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What factors determine membership to farmer groups in Uganda? Evidence from the Uganda Census of Agriculture 2008/9

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Listed:
  • Adong, Annet
  • Mwaura, Francis
  • Okoboi, Geofrey

Abstract

While government of Uganda and its development partners are targeting farmer groups as the vehicle for agricultural development, there is limited empirical evidence on what drives membership to these groups. Using the Uganda Census of Agriculture 2008/9 data, this paper reveals low levels of membership both at individual and household levels with a marked regional dimension. The key policy variables found to influence participation in farmer group included education attainment, distance to extension service and quality of road infrastructure. Increasing membership to farmer groups requires government and its development partners to target more resources towards less educated farmers and those who live far from extension workers. The use of the local language in publicity materials is also important in ensuring participation among the illiterate and the less educated. Overall, there is a need for concerted efforts by all institutions supporting groups to ensure that existing groups have improved access to agricultural technologies and noticeable outcomes are achieved so as to attract more farmers.

Suggested Citation

  • Adong, Annet & Mwaura, Francis & Okoboi, Geofrey, 2012. "What factors determine membership to farmer groups in Uganda? Evidence from the Uganda Census of Agriculture 2008/9," Research Series 148950, Economic Policy Research Centre (EPRC).
  • Handle: RePEc:ags:eprcrs:148950
    DOI: 10.22004/ag.econ.148950
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    Cited by:

    1. Ellinor Isgren & Barry Ness, 2017. "Agroecology to Promote Just Sustainability Transitions: Analysis of a Civil Society Network in the Rwenzori Region, Western Uganda," Sustainability, MDPI, Open Access Journal, vol. 9(8), pages 1-20, August.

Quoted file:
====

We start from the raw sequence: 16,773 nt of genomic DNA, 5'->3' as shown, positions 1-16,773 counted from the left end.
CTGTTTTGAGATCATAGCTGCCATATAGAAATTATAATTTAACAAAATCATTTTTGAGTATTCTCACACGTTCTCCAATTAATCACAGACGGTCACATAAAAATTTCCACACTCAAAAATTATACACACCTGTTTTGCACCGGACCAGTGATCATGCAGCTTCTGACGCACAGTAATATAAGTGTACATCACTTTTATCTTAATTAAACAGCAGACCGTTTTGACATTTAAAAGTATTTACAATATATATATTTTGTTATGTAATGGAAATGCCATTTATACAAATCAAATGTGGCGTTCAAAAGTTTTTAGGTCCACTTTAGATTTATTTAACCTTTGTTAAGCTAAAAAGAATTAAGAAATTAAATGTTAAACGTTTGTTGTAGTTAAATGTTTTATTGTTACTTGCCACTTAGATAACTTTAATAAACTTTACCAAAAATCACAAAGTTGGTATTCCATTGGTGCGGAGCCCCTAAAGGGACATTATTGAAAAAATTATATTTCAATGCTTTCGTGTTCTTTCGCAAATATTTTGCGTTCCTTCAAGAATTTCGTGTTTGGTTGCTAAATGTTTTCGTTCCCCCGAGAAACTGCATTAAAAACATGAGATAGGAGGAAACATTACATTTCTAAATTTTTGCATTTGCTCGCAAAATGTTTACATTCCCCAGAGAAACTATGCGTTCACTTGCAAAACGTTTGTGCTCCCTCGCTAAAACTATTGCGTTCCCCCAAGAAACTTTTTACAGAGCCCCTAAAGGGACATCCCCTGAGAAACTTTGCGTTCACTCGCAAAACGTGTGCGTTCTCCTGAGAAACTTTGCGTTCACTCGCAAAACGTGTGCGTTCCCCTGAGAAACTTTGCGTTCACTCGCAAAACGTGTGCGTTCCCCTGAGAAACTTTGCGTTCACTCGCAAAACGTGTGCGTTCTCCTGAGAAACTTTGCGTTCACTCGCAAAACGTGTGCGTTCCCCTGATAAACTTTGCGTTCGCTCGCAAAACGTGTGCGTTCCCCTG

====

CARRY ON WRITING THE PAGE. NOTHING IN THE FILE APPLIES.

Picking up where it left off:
2. Raile Eric D. & Young Linda M. & Kirinya Julian & Bonabana-Wabbi Jackline & Raile Amber N. W., 2021. "Building Public Will for Climate-Smart Agriculture in Uganda: Prescriptions for Industry and Policy," Journal of Agricultural & Food Industrial Organization, De Gruyter, vol. 19(1), pages 39-50, May.
    3. Emmanuel Oladeji Alamu & Pheneas Ntawuruhunga & Terence Chibwe & Ivor Mukuka & Martin Chiona, 2019. "Evaluation of cassava processing and utilization at household level in Zambia," Food Security: The Science, Sociology and Economics of Food Production and Access to Food, Springer;The International Society for Plant Pathology, vol. 11(1), pages 141-150, February.
    4. Florence Nakazi & Paul Aseete & Enid Katungi & Michael Adrogu Ugen, 2017. "The potential and limits of farmers’ groups as catalysts of women leaders," Cogent Economics & Finance, Taylor & Francis Journals, vol. 5(1), pages 1348326-134, January.
    5. Dyah Gandasari Achdiyat, 2018. "Relationship between Leadership of the Board with the Effectiveness of Farmers Group," International Journal of Academic Research in Business and Social Sciences, Human Resource Management Academic Research Society, International Journal of Academic Research in Business and Social Sciences, vol. 8(7), pages 573-582, July.

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